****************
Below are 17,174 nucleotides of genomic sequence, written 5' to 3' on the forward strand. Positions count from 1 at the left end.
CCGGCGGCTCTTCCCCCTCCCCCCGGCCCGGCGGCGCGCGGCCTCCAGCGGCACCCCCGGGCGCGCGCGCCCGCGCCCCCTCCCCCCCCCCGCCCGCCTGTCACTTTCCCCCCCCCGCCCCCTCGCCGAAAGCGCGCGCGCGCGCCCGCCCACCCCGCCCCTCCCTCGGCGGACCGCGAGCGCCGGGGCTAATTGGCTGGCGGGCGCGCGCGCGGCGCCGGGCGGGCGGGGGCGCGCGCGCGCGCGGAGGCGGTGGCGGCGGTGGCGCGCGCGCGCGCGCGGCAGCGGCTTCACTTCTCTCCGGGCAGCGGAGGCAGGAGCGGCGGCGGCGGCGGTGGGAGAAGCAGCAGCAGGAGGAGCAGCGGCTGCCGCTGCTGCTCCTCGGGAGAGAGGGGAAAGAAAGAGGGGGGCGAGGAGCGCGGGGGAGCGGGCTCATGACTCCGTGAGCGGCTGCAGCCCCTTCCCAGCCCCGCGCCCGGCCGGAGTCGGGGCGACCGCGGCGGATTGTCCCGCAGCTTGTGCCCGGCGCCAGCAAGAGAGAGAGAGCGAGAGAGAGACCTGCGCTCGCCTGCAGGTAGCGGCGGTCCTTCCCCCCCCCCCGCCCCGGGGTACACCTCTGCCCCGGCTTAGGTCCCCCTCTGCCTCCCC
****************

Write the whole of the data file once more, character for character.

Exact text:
Below are 17,174 nucleotides of genomic sequence, written 5' to 3' on the forward strand. Positions count from 1 at the left end.
CCGGCGGCTCTTCCCCCTCCCCCCGGCCCGGCGGCGCGCGGCCTCCAGCGGCACCCCCGGGCGCGCGCGCCCGCGCCCCCTCCCCCCCCCCGCCCGCCTGTCACTTTCCCCCCCCCGCCCCCTCGCCGAAAGCGCGCGCGCGCGCCCGCCCACCCCGCCCCTCCCTCGGCGGACCGCGAGCGCCGGGGCTAATTGGCTGGCGGGCGCGCGCGCGGCGCCGGGCGGGCGGGGGCGCGCGCGCGCGCGGAGGCGGTGGCGGCGGTGGCGCGCGCGCGCGCGCGGCAGCGGCTTCACTTCTCTCCGGGCAGCGGAGGCAGGAGCGGCGGCGGCGGCGGTGGGAGAAGCAGCAGCAGGAGGAGCAGCGGCTGCCGCTGCTGCTCCTCGGGAGAGAGGGGAAAGAAAGAGGGGGGCGAGGAGCGCGGGGGAGCGGGCTCATGACTCCGTGAGCGGCTGCAGCCCCTTCCCAGCCCCGCGCCCGGCCGGAGTCGGGGCGACCGCGGCGGATTGTCCCGCAGCTTGTGCCCGGCGCCAGCAAGAGAGAGAGAGCGAGAGAGAGACCTGCGCTCGCCTGCAGGTAGCGGCGGTCCTTCCCCCCCCCCCGCCCCGGGGTACACCTCTGCCCCGGCTTAGGTCCCCCTCTGCCTCCCC